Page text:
Pregnancy Could Worsen Melanoma Outcomes, Study Confirms

While the effect of pregnancy on melanoma has been debated for several years, a study at the Cleveland Clinic has provided evidence that women who were pregnant or recently pregnant at the time of melanoma diagnosis were 5.1 times more likely to die of the disease than those who were not.

Pregnancy increases the risk of poor outcomes in melanoma, according to a review of melanoma cases at the Cleveland Clinic. The effect of pregnancy on melanoma has been debated for more than a decade. Some studies have found evidence of worse outcomes, but others have not. That prompted Dr Natasha Mesinkovska, a dermatologist at the clinic, and her colleagues to review their own melanoma outcomes over the past 20 years. They compared 49 women who were pregnant or within a year of pregnancy at diagnosis, with 418 women of childbearing age who were not pregnant. All the patients had at least 2 years follow-up.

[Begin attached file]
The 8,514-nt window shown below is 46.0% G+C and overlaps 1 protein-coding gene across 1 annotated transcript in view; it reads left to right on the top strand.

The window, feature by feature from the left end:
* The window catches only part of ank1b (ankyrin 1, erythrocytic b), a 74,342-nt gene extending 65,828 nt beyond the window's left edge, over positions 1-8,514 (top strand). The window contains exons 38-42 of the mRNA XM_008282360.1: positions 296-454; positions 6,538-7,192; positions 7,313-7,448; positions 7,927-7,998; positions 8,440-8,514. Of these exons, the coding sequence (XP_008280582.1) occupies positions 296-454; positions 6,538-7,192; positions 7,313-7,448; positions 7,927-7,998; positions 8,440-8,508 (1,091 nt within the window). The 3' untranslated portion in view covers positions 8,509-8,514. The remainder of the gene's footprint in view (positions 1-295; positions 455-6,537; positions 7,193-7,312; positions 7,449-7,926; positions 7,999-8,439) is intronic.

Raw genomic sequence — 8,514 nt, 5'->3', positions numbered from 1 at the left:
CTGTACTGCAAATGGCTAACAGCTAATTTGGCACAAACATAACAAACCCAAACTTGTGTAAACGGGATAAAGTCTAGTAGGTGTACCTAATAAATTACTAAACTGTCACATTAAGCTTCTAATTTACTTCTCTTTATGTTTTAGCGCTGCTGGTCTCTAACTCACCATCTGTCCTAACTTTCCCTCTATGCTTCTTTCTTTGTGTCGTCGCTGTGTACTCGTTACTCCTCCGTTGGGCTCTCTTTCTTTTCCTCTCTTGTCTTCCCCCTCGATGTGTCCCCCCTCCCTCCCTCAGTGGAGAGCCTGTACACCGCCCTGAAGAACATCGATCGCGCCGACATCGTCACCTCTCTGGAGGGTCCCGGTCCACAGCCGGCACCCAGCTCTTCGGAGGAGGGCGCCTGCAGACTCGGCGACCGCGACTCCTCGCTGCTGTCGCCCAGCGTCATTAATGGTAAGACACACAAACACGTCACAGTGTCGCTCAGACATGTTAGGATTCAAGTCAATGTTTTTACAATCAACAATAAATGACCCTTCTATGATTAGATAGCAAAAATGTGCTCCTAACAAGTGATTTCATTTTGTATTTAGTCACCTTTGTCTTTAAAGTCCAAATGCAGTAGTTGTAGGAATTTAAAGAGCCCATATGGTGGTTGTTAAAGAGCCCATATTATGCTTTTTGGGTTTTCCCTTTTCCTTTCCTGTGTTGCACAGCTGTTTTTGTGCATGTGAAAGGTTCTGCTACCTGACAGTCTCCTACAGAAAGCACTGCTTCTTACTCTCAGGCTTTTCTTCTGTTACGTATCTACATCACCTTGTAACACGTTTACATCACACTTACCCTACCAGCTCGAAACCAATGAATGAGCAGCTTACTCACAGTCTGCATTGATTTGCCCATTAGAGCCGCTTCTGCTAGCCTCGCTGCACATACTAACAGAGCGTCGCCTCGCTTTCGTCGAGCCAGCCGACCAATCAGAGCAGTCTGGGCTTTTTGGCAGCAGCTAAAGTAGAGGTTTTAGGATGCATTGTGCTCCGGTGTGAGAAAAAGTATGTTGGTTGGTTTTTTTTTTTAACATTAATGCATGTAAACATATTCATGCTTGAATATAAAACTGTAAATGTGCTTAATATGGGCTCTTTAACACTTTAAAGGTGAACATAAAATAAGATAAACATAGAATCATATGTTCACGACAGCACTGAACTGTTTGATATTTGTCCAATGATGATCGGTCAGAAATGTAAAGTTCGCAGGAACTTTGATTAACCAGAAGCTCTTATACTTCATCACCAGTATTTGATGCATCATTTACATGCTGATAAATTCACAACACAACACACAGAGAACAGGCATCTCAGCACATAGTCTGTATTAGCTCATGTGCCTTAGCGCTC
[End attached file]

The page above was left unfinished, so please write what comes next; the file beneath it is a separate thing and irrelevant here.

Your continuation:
Mortality (20% vs. 10.3%; P = .06); recurrence (12.5% vs. 1.4%; P < .001); metastasis (25% vs. 12.7%; P = .03); and the use of radiation and chemotherapy were all more common in the pregnancy group. On logistic regression, women who were pregnant or recently pregnant at the time of melanoma diagnosis were 5.1 times more likely to die of the disease than those who weren’t (P = .03), Dr Mesinkovska reported at the annual meeting of the American Academy of Dermatology.

Complete article on Oncology Practice: http://bit.ly/1DdB5ct